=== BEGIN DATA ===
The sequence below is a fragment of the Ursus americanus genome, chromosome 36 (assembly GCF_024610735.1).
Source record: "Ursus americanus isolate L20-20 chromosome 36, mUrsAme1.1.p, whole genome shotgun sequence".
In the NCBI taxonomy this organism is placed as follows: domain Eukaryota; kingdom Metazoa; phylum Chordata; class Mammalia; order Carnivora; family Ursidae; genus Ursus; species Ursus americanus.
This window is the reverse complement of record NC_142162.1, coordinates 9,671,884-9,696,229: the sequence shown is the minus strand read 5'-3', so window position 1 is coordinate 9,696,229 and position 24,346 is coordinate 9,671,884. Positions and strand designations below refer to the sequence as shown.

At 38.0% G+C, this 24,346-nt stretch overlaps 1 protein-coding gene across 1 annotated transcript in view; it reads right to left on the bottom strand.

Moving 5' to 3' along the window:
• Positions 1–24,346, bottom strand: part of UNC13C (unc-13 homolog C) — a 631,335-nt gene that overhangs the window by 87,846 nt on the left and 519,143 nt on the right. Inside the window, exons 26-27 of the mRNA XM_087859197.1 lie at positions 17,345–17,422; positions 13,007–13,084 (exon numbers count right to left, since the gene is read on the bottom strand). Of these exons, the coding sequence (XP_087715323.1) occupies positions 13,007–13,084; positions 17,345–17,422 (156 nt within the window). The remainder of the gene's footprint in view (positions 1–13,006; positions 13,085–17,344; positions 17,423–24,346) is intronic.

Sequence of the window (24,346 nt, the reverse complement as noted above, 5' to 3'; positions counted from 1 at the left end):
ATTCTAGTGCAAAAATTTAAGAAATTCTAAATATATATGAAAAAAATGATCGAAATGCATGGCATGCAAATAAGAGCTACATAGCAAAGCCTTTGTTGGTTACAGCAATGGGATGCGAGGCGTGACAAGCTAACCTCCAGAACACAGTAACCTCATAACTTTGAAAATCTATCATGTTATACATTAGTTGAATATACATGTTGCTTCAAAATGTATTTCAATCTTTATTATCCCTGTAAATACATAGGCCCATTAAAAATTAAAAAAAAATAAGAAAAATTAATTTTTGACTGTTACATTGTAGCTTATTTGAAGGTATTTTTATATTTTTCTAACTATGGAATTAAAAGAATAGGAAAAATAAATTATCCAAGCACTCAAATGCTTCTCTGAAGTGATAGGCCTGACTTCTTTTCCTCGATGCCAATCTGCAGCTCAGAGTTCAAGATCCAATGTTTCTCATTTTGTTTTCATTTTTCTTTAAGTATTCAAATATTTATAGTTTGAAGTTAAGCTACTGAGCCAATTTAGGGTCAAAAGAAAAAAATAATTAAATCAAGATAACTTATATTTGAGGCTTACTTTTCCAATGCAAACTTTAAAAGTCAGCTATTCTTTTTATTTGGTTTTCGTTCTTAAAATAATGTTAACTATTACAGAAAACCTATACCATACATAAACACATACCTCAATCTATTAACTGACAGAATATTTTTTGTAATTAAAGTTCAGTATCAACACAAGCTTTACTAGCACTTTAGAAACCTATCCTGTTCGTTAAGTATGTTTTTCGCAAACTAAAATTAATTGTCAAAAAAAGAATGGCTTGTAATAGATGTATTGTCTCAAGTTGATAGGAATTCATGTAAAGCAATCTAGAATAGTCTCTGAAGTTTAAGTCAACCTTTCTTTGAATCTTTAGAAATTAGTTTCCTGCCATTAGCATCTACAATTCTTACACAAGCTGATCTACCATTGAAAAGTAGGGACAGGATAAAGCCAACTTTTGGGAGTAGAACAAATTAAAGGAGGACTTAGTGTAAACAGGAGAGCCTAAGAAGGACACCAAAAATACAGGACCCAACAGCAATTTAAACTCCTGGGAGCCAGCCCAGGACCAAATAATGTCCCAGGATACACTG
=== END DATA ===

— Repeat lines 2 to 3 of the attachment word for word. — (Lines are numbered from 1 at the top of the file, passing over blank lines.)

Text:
Source record: "Ursus americanus isolate L20-20 chromosome 36, mUrsAme1.1.p, whole genome shotgun sequence".
In the NCBI taxonomy this organism is placed as follows: domain Eukaryota; kingdom Metazoa; phylum Chordata; class Mammalia; order Carnivora; family Ursidae; genus Ursus; species Ursus americanus.